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SUVA, Fiji (Pacific Newsline, June 3) - A new report confirms
that the developed world, which stabilized its emissions of carbon dioxide and
other greenhouse gases during the 1990s, is likely to see these emissions rise
by the end of the current decade.

Based on projections provided by the governments themselves, the
report anticipates that the combined emissions of Europe, Japan, the US and
other highly industrialized countries could grow by 17% from 2000 to 2010
despite domestic measures currently in place to limit them.

At the same time, the so-called transition countries of Central
and Eastern Europe are starting to increase their emissions again as their
economies recover from their early and mid 1990s nadir. As a result, the
developed world as a whole (highly industrialized plus transition countries)
will see its emissions increase by 10% from 2000 to 2010.

"These findings clearly demonstrate that stronger and more
creative policies will be needed for accelerating the spread of climate-friendly
technologies and persuading businesses, local governments and citizens to cut
their greenhouse gas emissions," said Joke Waller-Hunter, Executive
Secretary of the UN Climate Change Convention.

Developed countries saw their combined emissions actually fall
during the 1990s, by 3%, due to a 37% decline in transition country emissions.
They thus met the Climate Change Convention's intermediate aim of keeping the
group's overall emissions at 1990 levels by 2000. However, greenhouse gas
emissions in the highly industrialized countries rose by 8% during that period.
The European Union's total emissions decreased by 3.5% from 1990 to 2000, with
individual member States varying between a decrease of 19% and an increase of
35%. Emissions increased in most other highly industrialized countries,
including New Zealand (5%), Japan (11%), the US (14%), Australia (18%) and
Canada (20%).

Emissions rose in all major economic sectors, including energy,
transport, industry and agriculture. The exception was waste management, where
emissions declined slightly. The figures do not include emissions and removals
from land-use change and forestry.

The report, an official UN document entitled Compilation and
Synthesis of Third National Communications, will be considered at a two-week
meeting of the UN Climate Change Convention's 190 member governments that
formally opens in Bonn tomorrow. Its projections, which are based on data from
2000-2001, can help governments plan their future climate change strategies.

The report finds that governments are adopting a more
comprehensive set of policies and measures than they did several years ago for
addressing their emissions. Examples include emissions trading, carbon taxes and
green certificate trading. The greatest number of policies and measures are
being applied to the energy sector.

National governments continue to play a major role in setting
the overall climate response strategy. However, local and regional governments
are becoming more involved, and there is a greater emphasis on consulting and
collaborating with key stakeholders and civil society.

With a very few exceptions, the reporting governments underlined
the importance of the 1997 Kyoto Protocol in shaping their domestic climate
policy responses. They reiterated that their Kyoto targets are a first step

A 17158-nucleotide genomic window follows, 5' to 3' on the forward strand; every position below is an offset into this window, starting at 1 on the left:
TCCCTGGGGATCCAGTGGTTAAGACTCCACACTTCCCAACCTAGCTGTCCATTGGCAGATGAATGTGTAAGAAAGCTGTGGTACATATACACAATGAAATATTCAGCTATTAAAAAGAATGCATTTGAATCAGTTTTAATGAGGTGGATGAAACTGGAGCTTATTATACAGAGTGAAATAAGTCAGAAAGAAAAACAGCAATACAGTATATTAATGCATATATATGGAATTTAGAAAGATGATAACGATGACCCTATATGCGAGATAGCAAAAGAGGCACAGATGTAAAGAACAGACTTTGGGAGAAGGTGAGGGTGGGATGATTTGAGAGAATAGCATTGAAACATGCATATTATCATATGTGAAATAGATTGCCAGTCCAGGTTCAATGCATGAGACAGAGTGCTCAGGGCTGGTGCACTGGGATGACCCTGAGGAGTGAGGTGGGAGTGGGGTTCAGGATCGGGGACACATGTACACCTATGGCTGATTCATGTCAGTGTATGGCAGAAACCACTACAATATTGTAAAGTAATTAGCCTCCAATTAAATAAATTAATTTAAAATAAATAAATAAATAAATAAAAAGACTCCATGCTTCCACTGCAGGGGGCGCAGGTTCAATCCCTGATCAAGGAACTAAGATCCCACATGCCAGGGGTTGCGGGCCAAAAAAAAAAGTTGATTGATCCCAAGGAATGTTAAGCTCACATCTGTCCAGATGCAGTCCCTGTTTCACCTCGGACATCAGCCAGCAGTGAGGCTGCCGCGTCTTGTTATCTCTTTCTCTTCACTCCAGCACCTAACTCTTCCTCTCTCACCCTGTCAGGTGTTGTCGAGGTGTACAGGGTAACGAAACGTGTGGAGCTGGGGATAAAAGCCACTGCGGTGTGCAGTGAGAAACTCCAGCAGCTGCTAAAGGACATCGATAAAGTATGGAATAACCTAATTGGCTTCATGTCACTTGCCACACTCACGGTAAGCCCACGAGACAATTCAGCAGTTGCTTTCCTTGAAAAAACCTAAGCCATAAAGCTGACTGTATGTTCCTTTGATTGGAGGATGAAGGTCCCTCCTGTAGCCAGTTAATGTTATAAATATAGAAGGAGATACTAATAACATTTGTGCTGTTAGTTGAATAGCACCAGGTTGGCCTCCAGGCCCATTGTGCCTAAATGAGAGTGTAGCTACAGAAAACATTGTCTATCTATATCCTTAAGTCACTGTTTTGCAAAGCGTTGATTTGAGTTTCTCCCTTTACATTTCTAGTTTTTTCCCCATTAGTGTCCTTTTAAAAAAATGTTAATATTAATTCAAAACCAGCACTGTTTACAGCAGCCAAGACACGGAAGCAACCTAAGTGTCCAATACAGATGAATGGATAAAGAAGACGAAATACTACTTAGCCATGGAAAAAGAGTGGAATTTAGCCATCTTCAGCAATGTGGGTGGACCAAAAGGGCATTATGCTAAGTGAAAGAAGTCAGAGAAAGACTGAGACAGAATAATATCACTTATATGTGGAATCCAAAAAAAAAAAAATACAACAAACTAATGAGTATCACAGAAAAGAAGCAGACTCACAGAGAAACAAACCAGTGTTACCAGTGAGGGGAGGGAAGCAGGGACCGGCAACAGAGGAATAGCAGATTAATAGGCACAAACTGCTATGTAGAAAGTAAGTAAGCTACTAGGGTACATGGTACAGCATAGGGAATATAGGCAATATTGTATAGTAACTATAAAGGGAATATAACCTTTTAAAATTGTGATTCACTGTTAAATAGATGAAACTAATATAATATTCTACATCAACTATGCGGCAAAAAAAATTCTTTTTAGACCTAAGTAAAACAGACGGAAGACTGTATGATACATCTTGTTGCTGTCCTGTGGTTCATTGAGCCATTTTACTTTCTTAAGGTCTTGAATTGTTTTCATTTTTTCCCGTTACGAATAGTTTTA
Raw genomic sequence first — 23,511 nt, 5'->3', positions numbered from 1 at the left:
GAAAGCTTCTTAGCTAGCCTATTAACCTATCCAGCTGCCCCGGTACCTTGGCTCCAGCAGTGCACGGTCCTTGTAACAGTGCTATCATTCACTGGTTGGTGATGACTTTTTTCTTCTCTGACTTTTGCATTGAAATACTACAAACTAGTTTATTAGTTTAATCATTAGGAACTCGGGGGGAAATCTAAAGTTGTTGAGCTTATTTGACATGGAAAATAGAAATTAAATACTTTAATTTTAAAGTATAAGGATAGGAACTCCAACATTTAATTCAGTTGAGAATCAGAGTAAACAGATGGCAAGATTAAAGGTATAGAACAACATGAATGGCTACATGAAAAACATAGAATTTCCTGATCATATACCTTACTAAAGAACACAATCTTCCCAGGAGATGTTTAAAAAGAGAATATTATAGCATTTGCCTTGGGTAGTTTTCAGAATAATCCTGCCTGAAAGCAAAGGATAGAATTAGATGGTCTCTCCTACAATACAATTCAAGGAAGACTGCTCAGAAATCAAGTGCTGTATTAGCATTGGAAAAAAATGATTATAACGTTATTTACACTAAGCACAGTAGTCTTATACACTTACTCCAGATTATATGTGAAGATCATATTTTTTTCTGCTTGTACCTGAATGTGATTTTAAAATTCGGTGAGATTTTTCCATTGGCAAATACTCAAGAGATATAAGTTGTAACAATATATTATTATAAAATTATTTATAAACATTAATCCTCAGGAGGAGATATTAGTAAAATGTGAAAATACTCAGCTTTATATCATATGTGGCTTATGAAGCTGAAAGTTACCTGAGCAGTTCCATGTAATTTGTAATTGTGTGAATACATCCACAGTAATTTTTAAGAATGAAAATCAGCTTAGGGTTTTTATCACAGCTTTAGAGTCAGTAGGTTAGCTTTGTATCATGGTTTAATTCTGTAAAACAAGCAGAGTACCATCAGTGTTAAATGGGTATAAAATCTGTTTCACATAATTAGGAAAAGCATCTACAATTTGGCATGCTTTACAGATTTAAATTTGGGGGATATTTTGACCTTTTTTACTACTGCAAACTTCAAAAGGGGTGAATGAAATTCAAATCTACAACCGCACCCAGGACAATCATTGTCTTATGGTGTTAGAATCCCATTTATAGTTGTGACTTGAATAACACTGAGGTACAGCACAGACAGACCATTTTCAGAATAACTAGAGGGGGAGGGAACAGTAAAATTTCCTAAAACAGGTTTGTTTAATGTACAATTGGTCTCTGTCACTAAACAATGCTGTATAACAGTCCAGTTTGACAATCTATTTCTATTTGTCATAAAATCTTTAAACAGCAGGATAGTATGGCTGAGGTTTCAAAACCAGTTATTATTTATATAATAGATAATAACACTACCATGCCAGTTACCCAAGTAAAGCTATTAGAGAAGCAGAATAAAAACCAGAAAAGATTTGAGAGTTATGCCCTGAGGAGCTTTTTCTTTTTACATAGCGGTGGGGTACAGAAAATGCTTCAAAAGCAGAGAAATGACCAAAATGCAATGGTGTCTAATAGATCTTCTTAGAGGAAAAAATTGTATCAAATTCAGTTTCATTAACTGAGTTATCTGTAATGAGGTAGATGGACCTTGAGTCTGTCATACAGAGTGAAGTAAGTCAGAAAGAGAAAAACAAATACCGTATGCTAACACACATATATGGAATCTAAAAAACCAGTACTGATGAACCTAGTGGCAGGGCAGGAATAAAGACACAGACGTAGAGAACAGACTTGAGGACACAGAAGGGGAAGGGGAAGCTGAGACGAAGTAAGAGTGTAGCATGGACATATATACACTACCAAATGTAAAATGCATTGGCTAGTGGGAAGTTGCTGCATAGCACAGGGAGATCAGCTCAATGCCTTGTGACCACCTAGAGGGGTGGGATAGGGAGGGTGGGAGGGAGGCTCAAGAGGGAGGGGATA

towards long-term and continued emission reductions.

Under the Protocol developed countries are to reduce their
average emissions by 5% by the period 2008-2112 (although Australia and the US,
citing concerns over economic impacts, have withdrawn from the agreement). The
Protocol will enter into force 90 days after it has been ratified by the Russian

The report's usefulness has been greatly improved by the growing
rigor of the underlying national reports, called national communications. One
hundred initial national communications from developing countries and 31 third
national communications from developed countries have been submitted so far. The
reporting of annual greenhouse gas inventories by developed countries has
improved in quantity, quality and timeliness.

In addition to this report, the agenda of the Bonn meeting also
foresees negotiations on modalities for including forestry projects in the Clean
Development Mechanism (CDM) under the Kyoto Protocol. The CDM is a tool for
promoting sustainable development by enabling industrialized countries to
finance emission-reduction projects in developing countries and, by doing so,
receive credits that they can use to meet their targets under the Kyoto

Issues regarding forestry projects in the CDM are technically
complex and subject to intense debate. They include how one can safeguard
against the risk that greenhouse gases initially absorbed by a forestry project
could later be released (e.g. by fire) and how negative socio-economic and
environmental impacts of such projects can be avoided. A decision on this issue
is expected to be taken at the next session of the Conference of the Parties, to
be held in Milan from 1-12 December 2003.

On the sidelines of the meeting, the Executive Board of the CDM
will hold its ninth meeting on 7-8 June. The Board will, for the first time,
consider methodologies needed for evaluating and monitoring CDM projects. If
such methodologies are approved, the first CDM projects could be registered
during the third quarter of 2003. The results of the ninth CDM Executive Board
meeting will be presented at an event on Monday, 9 June, at the Maritim Hotel.

June 6, 2003

Pacific Newsline: Suvapacificnewsline@state.gov 

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